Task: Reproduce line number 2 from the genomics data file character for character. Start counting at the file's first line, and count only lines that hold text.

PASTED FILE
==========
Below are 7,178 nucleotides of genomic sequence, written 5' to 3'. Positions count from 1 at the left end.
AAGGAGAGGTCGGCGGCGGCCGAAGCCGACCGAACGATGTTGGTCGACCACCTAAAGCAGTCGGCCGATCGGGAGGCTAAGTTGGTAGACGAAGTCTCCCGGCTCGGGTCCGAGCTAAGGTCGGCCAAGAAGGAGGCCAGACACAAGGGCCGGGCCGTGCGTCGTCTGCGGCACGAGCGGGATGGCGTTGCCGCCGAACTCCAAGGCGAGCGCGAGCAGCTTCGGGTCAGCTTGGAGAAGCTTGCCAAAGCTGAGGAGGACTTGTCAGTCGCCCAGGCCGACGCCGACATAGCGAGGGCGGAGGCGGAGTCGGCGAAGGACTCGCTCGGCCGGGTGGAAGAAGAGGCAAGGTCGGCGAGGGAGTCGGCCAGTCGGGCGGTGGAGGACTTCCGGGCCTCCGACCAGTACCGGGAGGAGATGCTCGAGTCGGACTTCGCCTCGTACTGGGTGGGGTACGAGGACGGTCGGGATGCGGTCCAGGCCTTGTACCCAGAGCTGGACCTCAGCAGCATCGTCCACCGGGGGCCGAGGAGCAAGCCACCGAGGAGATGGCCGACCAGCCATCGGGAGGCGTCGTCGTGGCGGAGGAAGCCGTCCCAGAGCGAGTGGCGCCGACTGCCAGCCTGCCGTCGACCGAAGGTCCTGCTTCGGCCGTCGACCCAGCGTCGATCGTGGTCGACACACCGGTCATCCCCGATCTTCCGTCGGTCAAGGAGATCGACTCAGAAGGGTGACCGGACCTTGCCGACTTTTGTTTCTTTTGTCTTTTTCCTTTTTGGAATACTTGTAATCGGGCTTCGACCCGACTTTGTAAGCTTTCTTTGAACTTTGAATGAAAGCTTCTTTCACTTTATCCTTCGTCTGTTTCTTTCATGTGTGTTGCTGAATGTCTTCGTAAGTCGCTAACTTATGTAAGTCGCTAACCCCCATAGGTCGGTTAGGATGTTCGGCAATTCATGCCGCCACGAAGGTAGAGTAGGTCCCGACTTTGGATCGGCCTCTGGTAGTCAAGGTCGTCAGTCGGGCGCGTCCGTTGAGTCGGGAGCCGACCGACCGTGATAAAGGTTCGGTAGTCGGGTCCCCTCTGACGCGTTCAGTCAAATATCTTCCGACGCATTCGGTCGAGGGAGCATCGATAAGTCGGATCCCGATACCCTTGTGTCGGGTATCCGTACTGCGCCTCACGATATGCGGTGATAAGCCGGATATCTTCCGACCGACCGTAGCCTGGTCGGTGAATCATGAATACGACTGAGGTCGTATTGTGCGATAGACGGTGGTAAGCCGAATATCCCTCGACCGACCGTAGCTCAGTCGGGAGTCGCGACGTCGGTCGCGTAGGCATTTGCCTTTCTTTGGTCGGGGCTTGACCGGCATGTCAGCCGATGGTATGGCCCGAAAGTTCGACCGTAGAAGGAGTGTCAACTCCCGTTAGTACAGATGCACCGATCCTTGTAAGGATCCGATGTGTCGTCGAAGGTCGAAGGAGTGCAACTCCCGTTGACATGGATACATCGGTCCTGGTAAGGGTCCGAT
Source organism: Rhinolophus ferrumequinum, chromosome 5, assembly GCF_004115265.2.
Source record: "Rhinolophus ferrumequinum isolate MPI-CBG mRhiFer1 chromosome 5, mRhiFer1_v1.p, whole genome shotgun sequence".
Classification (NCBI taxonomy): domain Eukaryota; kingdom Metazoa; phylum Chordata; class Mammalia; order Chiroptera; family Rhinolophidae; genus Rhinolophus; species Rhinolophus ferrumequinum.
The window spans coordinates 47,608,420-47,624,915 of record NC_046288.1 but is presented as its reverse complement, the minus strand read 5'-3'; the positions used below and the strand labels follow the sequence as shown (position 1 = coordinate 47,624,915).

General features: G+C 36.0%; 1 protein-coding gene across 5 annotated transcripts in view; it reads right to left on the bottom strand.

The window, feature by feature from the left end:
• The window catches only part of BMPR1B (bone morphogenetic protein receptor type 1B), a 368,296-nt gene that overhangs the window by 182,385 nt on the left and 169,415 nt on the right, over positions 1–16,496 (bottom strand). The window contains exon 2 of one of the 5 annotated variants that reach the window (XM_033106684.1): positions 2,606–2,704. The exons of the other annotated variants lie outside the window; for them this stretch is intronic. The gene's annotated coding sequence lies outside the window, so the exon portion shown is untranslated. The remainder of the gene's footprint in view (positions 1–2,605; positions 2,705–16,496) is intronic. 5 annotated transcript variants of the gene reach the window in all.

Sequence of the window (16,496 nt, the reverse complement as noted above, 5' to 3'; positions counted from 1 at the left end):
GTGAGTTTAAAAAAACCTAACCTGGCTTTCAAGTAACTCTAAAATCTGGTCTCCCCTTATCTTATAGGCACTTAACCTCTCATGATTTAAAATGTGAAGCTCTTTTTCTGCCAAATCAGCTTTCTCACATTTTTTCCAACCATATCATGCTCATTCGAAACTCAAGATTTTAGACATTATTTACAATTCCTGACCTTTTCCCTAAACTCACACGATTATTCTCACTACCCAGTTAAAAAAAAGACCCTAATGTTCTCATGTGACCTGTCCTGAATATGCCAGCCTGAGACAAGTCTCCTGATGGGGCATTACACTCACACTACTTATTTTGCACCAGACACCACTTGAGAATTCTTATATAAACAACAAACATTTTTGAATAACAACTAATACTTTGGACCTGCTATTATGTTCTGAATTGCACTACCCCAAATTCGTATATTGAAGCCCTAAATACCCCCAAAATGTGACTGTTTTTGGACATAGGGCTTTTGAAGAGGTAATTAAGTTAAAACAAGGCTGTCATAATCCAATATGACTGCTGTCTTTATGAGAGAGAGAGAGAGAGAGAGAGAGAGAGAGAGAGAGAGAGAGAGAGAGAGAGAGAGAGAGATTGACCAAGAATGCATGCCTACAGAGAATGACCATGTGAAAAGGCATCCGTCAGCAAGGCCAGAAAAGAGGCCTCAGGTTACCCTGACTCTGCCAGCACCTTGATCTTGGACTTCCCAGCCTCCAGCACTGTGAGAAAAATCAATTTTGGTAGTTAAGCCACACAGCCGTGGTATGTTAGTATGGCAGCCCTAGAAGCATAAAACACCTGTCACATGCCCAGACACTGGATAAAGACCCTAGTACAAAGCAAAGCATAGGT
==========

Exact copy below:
AAGGAGAGGTCGGCGGCGGCCGAAGCCGACCGAACGATGTTGGTCGACCACCTAAAGCAGTCGGCCGATCGGGAGGCTAAGTTGGTAGACGAAGTCTCCCGGCTCGGGTCCGAGCTAAGGTCGGCCAAGAAGGAGGCCAGACACAAGGGCCGGGCCGTGCGTCGTCTGCGGCACGAGCGGGATGGCGTTGCCGCCGAACTCCAAGGCGAGCGCGAGCAGCTTCGGGTCAGCTTGGAGAAGCTTGCCAAAGCTGAGGAGGACTTGTCAGTCGCCCAGGCCGACGCCGACATAGCGAGGGCGGAGGCGGAGTCGGCGAAGGACTCGCTCGGCCGGGTGGAAGAAGAGGCAAGGTCGGCGAGGGAGTCGGCCAGTCGGGCGGTGGAGGACTTCCGGGCCTCCGACCAGTACCGGGAGGAGATGCTCGAGTCGGACTTCGCCTCGTACTGGGTGGGGTACGAGGACGGTCGGGATGCGGTCCAGGCCTTGTACCCAGAGCTGGACCTCAGCAGCATCGTCCACCGGGGGCCGAGGAGCAAGCCACCGAGGAGATGGCCGACCAGCCATCGGGAGGCGTCGTCGTGGCGGAGGAAGCCGTCCCAGAGCGAGTGGCGCCGACTGCCAGCCTGCCGTCGACCGAAGGTCCTGCTTCGGCCGTCGACCCAGCGTCGATCGTGGTCGACACACCGGTCATCCCCGATCTTCCGTCGGTCAAGGAGATCGACTCAGAAGGGTGACCGGACCTTGCCGACTTTTGTTTCTTTTGTCTTTTTCCTTTTTGGAATACTTGTAATCGGGCTTCGACCCGACTTTGTAAGCTTTCTTTGAACTTTGAATGAAAGCTTCTTTCACTTTATCCTTCGTCTGTTTCTTTCATGTGTGTTGCTGAATGTCTTCGTAAGTCGCTAACTTATGTAAGTCGCTAACCCCCATAGGTCGGTTAGGATGTTCGGCAATTCATGCCGCCACGAAGGTAGAGTAGGTCCCGACTTTGGATCGGCCTCTGGTAGTCAAGGTCGTCAGTCGGGCGCGTCCGTTGAGTCGGGAGCCGACCGACCGTGATAAAGGTTCGGTAGTCGGGTCCCCTCTGACGCGTTCAGTCAAATATCTTCCGACGCATTCGGTCGAGGGAGCATCGATAAGTCGGATCCCGATACCCTTGTGTCGGGTATCCGTACTGCGCCTCACGATATGCGGTGATAAGCCGGATATCTTCCGACCGACCGTAGCCTGGTCGGTGAATCATGAATACGACTGAGGTCGTATTGTGCGATAGACGGTGGTAAGCCGAATATCCCTCGACCGACCGTAGCTCAGTCGGGAGTCGCGACGTCGGTCGCGTAGGCATTTGCCTTTCTTTGGTCGGGGCTTGACCGGCATGTCAGCCGATGGTATGGCCCGAAAGTTCGACCGTAGAAGGAGTGTCAACTCCCGTTAGTACAGATGCACCGATCCTTGTAAGGATCCGATGTGTCGTCGAAGGTCGAAGGAGTGCAACTCCCGTTGACATGGATACATCGGTCCTGGTAAGGGTCCGAT